The Costs and Consequences of U.S. Tariff Policy

by Lucio Blanco Pitlo III

The use of tariffs to address the United States’ trade imbalance with key trade partners will hamper longstanding U.S. economic leadership. Bilateral negotiations with concerned trade partners and WTO mechanisms would provide a less disruptive approach to settling trade disputes. Unilateral imposition of tariffs may invite retaliatory measures and trigger a trade war, which may spiral out of control. Allies and partners may suffer collateral damage, regional and global production chains may be affected, and it may set an unhealthy precedent for other countries to emulate in resolving trade disputes with partners. Against the backdrop of U.S. withdrawal from the TPP and efforts to renegotiate NAFTA, KORUS and the U.S.-Japan FTA, the Trump administration’s tariff policy may only exacerbate doubts about enduring U.S. commitment to uphold established trade regimes. Continue reading “The Costs and Consequences of U.S. Tariff Policy”

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Joint Development in the West Philippine Sea: an Idea Whose Time Has Come

By Lucio Blanco Pitlo III/ March 19, 2018 / Originally posted at PACNET

A proposed joint development (JD) in the West Philippine Sea (WPS) between the Philippines and China has revived debates on how best to move forward in the longstanding regional flashpoint. There should be no debate – the Philippines should enter into the JD, even if the partner is a state-owned entity, as long as it can deliver. Most importantly, JD does not necessarily impact adversely the 2016 arbitral ruling and the Philippine sovereignty and sovereign rights position on the WPS. The Philippine service contract (SC) system may offer a solution for both countries and can accommodate a JD. This approach to JD can enhance the country’s energy security, create jobs, promote technology and knowledge transfer, and contribute in dispute management. Continue reading “Joint Development in the West Philippine Sea: an Idea Whose Time Has Come”

Primacy and Balance: Trump’s China Strategy

by Lucio Blanco Pitlo III / March 16, 2018 / Originally Posted at China-US Focus

In September 2016, Zack Cooper and Jake Douglas from U.S. think-tank CSIS categorized four U.S. perspectives in dealing with China, based on an assessment of Chinese intentions and power trajectory. They presented them at a conference on the “South China Sea (SCS) in the Broader Maritime Security of the Indo-Pacific,” held in Canberra. I had the great privilege of taking part in the conference, presenting a co-authored paper on the Philippine perspective on the SCS disputes. Though it had been in circulation much earlier, the then less-used geographic term “Indo-Pacific” later received greater currency more than a year afterwards, as President Trump laid out his vision for a “free and open Indo-Pacific.” Continue reading “Primacy and Balance: Trump’s China Strategy”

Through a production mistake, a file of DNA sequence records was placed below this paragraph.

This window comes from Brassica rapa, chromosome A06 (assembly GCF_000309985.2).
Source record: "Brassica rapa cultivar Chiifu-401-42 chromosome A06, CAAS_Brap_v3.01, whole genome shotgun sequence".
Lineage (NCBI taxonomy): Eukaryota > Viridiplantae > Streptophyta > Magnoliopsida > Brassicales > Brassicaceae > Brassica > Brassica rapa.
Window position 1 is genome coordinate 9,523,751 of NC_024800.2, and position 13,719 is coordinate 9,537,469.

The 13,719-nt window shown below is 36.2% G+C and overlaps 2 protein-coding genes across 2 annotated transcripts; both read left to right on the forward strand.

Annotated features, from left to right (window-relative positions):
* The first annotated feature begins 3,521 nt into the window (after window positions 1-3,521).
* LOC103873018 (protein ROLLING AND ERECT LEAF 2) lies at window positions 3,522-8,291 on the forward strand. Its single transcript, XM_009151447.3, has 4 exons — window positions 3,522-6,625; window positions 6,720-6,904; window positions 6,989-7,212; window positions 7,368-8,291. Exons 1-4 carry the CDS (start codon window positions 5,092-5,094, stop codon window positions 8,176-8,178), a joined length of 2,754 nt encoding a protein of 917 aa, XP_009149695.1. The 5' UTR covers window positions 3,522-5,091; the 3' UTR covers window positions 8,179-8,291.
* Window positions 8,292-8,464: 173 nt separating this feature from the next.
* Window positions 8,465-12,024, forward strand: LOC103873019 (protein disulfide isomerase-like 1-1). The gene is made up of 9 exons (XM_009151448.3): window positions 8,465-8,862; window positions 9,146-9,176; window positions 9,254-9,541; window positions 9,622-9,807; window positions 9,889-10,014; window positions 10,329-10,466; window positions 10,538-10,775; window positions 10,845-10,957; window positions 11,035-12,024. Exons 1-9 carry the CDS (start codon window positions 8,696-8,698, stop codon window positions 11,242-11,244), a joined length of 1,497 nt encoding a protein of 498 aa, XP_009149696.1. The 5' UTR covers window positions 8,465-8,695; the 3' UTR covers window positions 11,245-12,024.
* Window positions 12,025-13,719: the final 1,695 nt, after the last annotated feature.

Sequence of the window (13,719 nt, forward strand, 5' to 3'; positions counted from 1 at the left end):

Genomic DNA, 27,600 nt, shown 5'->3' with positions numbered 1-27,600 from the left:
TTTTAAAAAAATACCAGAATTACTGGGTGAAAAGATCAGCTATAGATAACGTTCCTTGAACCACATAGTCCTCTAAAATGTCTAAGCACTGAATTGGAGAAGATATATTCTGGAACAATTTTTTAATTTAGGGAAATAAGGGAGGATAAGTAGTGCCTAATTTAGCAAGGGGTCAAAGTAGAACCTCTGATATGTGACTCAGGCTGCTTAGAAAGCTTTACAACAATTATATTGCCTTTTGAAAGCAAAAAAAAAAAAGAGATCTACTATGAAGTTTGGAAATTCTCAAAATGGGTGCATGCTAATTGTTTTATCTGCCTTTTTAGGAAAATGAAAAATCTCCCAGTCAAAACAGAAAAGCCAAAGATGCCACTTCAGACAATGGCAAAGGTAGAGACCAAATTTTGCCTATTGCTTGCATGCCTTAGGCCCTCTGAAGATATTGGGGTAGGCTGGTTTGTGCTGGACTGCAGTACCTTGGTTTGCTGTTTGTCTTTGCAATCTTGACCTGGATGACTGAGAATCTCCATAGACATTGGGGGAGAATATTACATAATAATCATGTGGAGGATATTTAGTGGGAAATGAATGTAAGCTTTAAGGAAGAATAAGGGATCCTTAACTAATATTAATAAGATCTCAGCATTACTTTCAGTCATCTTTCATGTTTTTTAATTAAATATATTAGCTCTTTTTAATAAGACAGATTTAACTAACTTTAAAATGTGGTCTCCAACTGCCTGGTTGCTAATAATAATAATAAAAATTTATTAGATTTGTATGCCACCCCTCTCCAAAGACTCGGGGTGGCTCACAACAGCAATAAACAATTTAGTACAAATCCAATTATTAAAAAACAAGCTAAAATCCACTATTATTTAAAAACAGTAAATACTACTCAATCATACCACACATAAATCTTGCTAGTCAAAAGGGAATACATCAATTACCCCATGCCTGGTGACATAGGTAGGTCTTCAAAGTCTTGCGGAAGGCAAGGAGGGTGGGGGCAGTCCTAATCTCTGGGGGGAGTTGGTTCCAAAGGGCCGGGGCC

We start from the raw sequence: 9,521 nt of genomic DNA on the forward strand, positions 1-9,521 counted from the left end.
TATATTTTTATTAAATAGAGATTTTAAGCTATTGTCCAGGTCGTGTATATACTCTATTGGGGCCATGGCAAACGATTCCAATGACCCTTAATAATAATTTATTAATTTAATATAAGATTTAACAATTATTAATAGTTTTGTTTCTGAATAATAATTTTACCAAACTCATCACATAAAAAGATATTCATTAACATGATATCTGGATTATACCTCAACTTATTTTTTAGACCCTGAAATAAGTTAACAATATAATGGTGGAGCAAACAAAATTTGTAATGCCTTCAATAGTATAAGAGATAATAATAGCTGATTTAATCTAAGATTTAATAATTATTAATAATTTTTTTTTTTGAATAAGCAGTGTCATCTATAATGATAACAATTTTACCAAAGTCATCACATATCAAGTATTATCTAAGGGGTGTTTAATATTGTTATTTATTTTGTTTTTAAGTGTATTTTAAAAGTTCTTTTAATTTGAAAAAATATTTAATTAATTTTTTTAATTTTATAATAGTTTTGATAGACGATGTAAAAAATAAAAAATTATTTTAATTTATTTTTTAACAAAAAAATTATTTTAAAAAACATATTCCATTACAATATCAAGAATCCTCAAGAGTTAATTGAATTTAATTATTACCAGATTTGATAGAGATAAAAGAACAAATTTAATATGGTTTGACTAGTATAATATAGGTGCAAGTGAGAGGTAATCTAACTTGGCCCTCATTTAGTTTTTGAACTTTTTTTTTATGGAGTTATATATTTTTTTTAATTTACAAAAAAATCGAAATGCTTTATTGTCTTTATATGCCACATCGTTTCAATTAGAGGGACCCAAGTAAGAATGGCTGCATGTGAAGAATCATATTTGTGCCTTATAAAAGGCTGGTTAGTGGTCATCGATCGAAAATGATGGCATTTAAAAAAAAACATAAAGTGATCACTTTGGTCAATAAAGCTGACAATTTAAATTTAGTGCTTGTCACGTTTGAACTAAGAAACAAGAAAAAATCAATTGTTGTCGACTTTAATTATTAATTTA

China and a New Type of Global Leadership

by Lucio Blanco Pitlo III /  Originally Posted at China-US Focus / February 8, 2018

“Never forget why you started, and you can accomplish your mission,” President Xi Jinping said during his report to the 19th Communist Party (CPC) Congress last October. This resonates well at a time when China and its external environment are faced with tremendous transition challenges and uncertainties. The success of China’s reform and opening up lends affirmation to its unique syncretic politico-economic model of “socialism with Chinese characteristics.” Xi confidently repeated that sticking to this line, with a few fundamental tweaks, is in China’s best interest. Strong political will, continuity and efficiency brought about by one-party rule ensure speedy and sustained implementation of long term plans and reforms, although not without detrimental effects to the growth of genuine pluralism and democracy. Continue reading “China and a New Type of Global Leadership”